- Inside of or in line to enter any indoor public space
- Seeking health care services
- Waiting for or riding public transportation
- Outdoors and unable to keep six feet away from others not in their household
There are exceptions to this order for children under the age of five and people with a medical condition, mental health condition or disability that prevents them from wearing a face covering. In no case should children under two years of age wear a face-covering due to the risk of suffocation.
“By using face coverings, we limit the spread of infected droplets being passed on to others when we talk, cough or sneeze,” said Wiesman. “I appreciate the efforts of those who are already regularly wearing face coverings in public, and urge others to join us in taking this critical step to control the virus. Each of us has a part to play to stop the spread of COVID-19 in our communities.”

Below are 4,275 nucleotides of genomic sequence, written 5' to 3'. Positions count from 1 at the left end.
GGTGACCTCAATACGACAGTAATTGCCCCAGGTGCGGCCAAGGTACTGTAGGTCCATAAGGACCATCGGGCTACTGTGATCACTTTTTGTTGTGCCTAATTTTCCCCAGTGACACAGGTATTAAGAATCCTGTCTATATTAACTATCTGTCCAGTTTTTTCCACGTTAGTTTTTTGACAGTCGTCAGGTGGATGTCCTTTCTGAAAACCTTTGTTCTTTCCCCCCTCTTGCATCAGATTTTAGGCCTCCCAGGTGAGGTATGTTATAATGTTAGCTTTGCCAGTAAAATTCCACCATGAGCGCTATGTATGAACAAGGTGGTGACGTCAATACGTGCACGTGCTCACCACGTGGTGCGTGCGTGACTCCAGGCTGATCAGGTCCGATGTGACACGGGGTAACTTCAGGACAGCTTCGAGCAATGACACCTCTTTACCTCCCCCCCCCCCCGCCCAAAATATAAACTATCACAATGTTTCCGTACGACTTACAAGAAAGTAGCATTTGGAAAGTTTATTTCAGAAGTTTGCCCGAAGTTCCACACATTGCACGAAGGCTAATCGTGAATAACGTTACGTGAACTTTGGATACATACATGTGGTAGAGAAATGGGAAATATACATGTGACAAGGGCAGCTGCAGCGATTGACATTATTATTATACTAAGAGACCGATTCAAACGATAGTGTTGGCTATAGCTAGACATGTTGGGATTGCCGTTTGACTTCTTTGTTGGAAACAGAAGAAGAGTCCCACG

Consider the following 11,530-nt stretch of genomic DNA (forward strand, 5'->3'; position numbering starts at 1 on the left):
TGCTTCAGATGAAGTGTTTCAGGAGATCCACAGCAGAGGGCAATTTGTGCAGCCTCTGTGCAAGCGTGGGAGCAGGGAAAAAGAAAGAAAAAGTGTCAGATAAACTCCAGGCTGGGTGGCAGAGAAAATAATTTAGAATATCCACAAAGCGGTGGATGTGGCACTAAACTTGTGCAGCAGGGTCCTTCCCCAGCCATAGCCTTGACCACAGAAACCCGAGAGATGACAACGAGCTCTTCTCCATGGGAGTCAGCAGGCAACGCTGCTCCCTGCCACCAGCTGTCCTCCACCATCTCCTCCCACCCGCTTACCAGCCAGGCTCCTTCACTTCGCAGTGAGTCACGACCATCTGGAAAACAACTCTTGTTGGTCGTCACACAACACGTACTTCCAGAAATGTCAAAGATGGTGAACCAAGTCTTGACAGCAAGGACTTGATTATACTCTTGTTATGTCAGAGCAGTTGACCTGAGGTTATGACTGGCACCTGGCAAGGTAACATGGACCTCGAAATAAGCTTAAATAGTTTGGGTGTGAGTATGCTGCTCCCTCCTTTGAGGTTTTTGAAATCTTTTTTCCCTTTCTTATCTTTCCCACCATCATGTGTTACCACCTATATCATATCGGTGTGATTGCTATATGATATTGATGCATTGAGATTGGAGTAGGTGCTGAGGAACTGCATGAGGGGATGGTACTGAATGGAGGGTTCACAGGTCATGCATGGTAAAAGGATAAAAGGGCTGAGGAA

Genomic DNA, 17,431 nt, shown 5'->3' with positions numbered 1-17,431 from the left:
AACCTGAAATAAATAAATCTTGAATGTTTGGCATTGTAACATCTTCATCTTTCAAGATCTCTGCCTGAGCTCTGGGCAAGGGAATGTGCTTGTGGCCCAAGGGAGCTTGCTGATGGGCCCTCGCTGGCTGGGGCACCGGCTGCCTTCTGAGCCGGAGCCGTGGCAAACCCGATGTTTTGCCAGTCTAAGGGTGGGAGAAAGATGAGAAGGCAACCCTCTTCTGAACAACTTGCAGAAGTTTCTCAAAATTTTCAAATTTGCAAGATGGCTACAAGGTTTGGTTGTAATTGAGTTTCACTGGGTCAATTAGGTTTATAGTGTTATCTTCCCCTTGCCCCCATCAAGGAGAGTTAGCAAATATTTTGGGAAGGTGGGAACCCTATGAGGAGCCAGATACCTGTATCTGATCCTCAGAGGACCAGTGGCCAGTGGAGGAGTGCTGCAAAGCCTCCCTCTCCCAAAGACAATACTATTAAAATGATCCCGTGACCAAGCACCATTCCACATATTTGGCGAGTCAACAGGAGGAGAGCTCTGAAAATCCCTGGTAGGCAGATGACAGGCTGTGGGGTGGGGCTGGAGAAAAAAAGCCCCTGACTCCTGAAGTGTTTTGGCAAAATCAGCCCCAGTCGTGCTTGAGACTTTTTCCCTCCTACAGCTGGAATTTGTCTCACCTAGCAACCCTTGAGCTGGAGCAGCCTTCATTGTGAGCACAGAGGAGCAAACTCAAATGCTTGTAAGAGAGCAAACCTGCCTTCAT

The Department of Health has issued guidance for cloth face coverings. A cloth face covering is anything from a scarf or bandana to a sewn mask with ties or straps that go around your head or behind your ears.
It is important to ensure you are using and handling cloth face coverings properly. The face-covering should fit snugly around both your mouth and nose, and it should not have holes or tears in the fabric. Cloth face coverings should be washed frequently, ideally after each use, and certainly daily. If you are not able to wash it after each use, wash your hands or use alcohol-based hand sanitizer immediately after putting it back on and avoid touching your face.
For more information, visit the Department of Health’s website at www.doh.wa.gov/masks.